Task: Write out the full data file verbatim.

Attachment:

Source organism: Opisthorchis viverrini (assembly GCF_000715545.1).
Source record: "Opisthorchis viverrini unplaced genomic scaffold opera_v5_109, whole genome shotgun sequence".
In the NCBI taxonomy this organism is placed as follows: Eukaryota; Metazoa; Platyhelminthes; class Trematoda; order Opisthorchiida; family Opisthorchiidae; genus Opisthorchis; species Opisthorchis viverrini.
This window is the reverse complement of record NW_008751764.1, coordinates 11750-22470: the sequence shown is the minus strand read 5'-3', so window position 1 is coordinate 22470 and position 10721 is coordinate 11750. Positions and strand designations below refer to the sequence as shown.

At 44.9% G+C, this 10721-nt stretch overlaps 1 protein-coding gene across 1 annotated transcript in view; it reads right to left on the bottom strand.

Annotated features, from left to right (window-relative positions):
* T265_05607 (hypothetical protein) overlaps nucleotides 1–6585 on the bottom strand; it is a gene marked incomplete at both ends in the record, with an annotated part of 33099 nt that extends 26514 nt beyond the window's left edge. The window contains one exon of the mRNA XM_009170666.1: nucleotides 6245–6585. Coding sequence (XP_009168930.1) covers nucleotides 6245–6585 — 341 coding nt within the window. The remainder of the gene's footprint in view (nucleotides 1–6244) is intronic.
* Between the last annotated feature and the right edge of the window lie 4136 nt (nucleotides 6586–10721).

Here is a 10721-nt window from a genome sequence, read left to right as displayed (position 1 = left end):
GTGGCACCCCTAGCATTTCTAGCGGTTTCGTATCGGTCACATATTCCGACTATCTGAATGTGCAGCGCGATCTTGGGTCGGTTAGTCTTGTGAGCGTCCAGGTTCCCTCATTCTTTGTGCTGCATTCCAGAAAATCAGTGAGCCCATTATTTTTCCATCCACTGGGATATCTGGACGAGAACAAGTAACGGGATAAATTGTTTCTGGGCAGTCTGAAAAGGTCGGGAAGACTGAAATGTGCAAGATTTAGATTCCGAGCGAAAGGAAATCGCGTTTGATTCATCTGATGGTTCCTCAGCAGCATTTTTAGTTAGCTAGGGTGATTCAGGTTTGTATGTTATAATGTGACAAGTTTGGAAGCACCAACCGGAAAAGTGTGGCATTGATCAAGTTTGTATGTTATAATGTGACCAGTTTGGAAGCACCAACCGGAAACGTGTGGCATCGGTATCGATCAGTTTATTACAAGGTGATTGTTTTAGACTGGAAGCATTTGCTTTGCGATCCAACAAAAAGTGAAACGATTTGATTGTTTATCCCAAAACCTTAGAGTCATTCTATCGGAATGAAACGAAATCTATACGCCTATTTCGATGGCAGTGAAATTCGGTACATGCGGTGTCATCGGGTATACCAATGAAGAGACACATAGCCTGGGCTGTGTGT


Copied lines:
Source organism: Opisthorchis viverrini (assembly GCF_000715545.1).
Source record: "Opisthorchis viverrini unplaced genomic scaffold opera_v5_109, whole genome shotgun sequence".
In the NCBI taxonomy this organism is placed as follows: Eukaryota; Metazoa; Platyhelminthes; class Trematoda; order Opisthorchiida; family Opisthorchiidae; genus Opisthorchis; species Opisthorchis viverrini.
This window is the reverse complement of record NW_008751764.1, coordinates 11750-22470: the sequence shown is the minus strand read 5'-3', so window position 1 is coordinate 22470 and position 10721 is coordinate 11750. Positions and strand designations below refer to the sequence as shown.

At 44.9% G+C, this 10721-nt stretch overlaps 1 protein-coding gene across 1 annotated transcript in view; it reads right to left on the bottom strand.

Annotated features, from left to right (window-relative positions):
* T265_05607 (hypothetical protein) overlaps nucleotides 1–6585 on the bottom strand; it is a gene marked incomplete at both ends in the record, with an annotated part of 33099 nt that extends 26514 nt beyond the window's left edge. The window contains one exon of the mRNA XM_009170666.1: nucleotides 6245–6585. Coding sequence (XP_009168930.1) covers nucleotides 6245–6585 — 341 coding nt within the window. The remainder of the gene's footprint in view (nucleotides 1–6244) is intronic.
* Between the last annotated feature and the right edge of the window lie 4136 nt (nucleotides 6586–10721).

Here is a 10721-nt window from a genome sequence, read left to right as displayed (position 1 = left end):
GTGGCACCCCTAGCATTTCTAGCGGTTTCGTATCGGTCACATATTCCGACTATCTGAATGTGCAGCGCGATCTTGGGTCGGTTAGTCTTGTGAGCGTCCAGGTTCCCTCATTCTTTGTGCTGCATTCCAGAAAATCAGTGAGCCCATTATTTTTCCATCCACTGGGATATCTGGACGAGAACAAGTAACGGGATAAATTGTTTCTGGGCAGTCTGAAAAGGTCGGGAAGACTGAAATGTGCAAGATTTAGATTCCGAGCGAAAGGAAATCGCGTTTGATTCATCTGATGGTTCCTCAGCAGCATTTTTAGTTAGCTAGGGTGATTCAGGTTTGTATGTTATAATGTGACAAGTTTGGAAGCACCAACCGGAAAAGTGTGGCATTGATCAAGTTTGTATGTTATAATGTGACCAGTTTGGAAGCACCAACCGGAAACGTGTGGCATCGGTATCGATCAGTTTATTACAAGGTGATTGTTTTAGACTGGAAGCATTTGCTTTGCGATCCAACAAAAAGTGAAACGATTTGATTGTTTATCCCAAAACCTTAGAGTCATTCTATCGGAATGAAACGAAATCTATACGCCTATTTCGATGGCAGTGAAATTCGGTACATGCGGTGTCATCGGGTATACCAATGAAGAGACACATAGCCTGGGCTGTGTGT